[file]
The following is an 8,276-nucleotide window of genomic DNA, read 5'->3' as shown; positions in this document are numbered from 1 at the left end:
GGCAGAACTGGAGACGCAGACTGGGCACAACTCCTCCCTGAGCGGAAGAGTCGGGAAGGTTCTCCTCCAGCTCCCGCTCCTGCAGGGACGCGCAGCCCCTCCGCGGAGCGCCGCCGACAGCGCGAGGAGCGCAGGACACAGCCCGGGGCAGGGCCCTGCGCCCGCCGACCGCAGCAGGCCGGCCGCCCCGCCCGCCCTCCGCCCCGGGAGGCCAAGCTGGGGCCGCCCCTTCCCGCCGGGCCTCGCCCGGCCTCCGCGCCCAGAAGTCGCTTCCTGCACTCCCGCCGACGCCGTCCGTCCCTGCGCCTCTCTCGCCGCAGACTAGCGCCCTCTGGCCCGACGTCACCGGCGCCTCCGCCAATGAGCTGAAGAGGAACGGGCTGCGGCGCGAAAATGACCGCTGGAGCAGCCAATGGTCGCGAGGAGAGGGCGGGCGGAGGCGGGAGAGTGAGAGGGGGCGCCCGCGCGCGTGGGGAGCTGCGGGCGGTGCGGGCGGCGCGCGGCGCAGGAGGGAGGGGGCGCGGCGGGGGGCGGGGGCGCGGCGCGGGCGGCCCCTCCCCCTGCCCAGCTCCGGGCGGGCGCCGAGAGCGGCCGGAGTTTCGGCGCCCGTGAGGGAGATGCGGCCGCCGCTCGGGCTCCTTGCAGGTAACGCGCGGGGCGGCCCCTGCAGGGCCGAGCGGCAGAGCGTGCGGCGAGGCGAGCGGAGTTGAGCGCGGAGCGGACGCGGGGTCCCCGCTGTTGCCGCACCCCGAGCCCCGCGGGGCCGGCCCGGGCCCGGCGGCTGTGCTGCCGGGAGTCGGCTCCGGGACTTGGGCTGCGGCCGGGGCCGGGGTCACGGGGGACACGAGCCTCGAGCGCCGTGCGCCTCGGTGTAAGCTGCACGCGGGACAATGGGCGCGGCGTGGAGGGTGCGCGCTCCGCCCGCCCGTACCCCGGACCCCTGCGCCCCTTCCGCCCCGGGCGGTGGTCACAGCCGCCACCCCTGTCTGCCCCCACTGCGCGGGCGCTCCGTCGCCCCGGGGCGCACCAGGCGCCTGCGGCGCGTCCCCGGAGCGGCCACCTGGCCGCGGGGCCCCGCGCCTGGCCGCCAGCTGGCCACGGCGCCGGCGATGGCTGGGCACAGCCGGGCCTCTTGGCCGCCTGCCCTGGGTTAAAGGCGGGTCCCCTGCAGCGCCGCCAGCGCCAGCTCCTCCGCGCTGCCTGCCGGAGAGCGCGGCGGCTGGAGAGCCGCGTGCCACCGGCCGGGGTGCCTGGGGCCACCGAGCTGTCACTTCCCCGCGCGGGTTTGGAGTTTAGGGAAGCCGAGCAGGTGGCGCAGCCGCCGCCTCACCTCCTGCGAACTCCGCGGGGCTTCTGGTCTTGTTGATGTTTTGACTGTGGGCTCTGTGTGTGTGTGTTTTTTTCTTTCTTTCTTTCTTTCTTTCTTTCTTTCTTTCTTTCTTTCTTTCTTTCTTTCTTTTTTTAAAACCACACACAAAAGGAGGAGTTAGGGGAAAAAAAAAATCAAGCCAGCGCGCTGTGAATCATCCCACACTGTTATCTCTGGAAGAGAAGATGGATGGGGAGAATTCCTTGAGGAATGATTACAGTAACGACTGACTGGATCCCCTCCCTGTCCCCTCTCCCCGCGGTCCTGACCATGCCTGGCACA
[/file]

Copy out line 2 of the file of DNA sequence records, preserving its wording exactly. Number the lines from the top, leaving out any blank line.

GGCAGAACTGGAGACGCAGACTGGGCACAACTCCTCCCTGAGCGGAAGAGTCGGGAAGGTTCTCCTCCAGCTCCCGCTCCTGCAGGGACGCGCAGCCCCTCCGCGGAGCGCCGCCGACAGCGCGAGGAGCGCAGGACACAGCCCGGGGCAGGGCCCTGCGCCCGCCGACCGCAGCAGGCCGGCCGCCCCGCCCGCCCTCCGCCCCGGGAGGCCAAGCTGGGGCCGCCCCTTCCCGCCGGGCCTCGCCCGGCCTCCGCGCCCAGAAGTCGCTTCCTGCACTCCCGCCGACGCCGTCCGTCCCTGCGCCTCTCTCGCCGCAGACTAGCGCCCTCTGGCCCGACGTCACCGGCGCCTCCGCCAATGAGCTGAAGAGGAACGGGCTGCGGCGCGAAAATGACCGCTGGAGCAGCCAATGGTCGCGAGGAGAGGGCGGGCGGAGGCGGGAGAGTGAGAGGGGGCGCCCGCGCGCGTGGGGAGCTGCGGGCGGTGCGGGCGGCGCGCGGCGCAGGAGGGAGGGGGCGCGGCGGGGGGCGGGGGCGCGGCGCGGGCGGCCCCTCCCCCTGCCCAGCTCCGGGCGGGCGCCGAGAGCGGCCGGAGTTTCGGCGCCCGTGAGGGAGATGCGGCCGCCGCTCGGGCTCCTTGCAGGTAACGCGCGGGGCGGCCCCTGCAGGGCCGAGCGGCAGAGCGTGCGGCGAGGCGAGCGGAGTTGAGCGCGGAGCGGACGCGGGGTCCCCGCTGTTGCCGCACCCCGAGCCCCGCGGGGCCGGCCCGGGCCCGGCGGCTGTGCTGCCGGGAGTCGGCTCCGGGACTTGGGCTGCGGCCGGGGCCGGGGTCACGGGGGACACGAGCCTCGAGCGCCGTGCGCCTCGGTGTAAGCTGCACGCGGGACAATGGGCGCGGCGTGGAGGGTGCGCGCTCCGCCCGCCCGTACCCCGGACCCCTGCGCCCCTTCCGCCCCGGGCGGTGGTCACAGCCGCCACCCCTGTCTGCCCCCACTGCGCGGGCGCTCCGTCGCCCCGGGGCGCACCAGGCGCCTGCGGCGCGTCCCCGGAGCGGCCACCTGGCCGCGGGGCCCCGCGCCTGGCCGCCAGCTGGCCACGGCGCCGGCGATGGCTGGGCACAGCCGGGCCTCTTGGCCGCCTGCCCTGGGTTAAAGGCGGGTCCCCTGCAGCGCCGCCAGCGCCAGCTCCTCCGCGCTGCCTGCCGGAGAGCGCGGCGGCTGGAGAGCCGCGTGCCACCGGCCGGGGTGCCTGGGGCCACCGAGCTGTCACTTCCCCGCGCGGGTTTGGAGTTTAGGGAAGCCGAGCAGGTGGCGCAGCCGCCGCCTCACCTCCTGCGAACTCCGCGGGGCTTCTGGTCTTGTTGATGTTTTGACTGTGGGCTCTGTGTGTGTGTGTTTTTTTCTTTCTTTCTTTCTTTCTTTCTTTCTTTCTTTCTTTCTTTCTTTCTTTCTTTCTTTTTTTAAAACCACACACAAAAGGAGGAGTTAGGGGAAAAAAAAAATCAAGCCAGCGCGCTGTGAATCATCCCACACTGTTATCTCTGGAAGAGAAGATGGATGGGGAGAATTCCTTGAGGAATGATTACAGTAACGACTGACTGGATCCCCTCCCTGTCCCCTCTCCCCGCGGTCCTGACCATGCCTGGCACA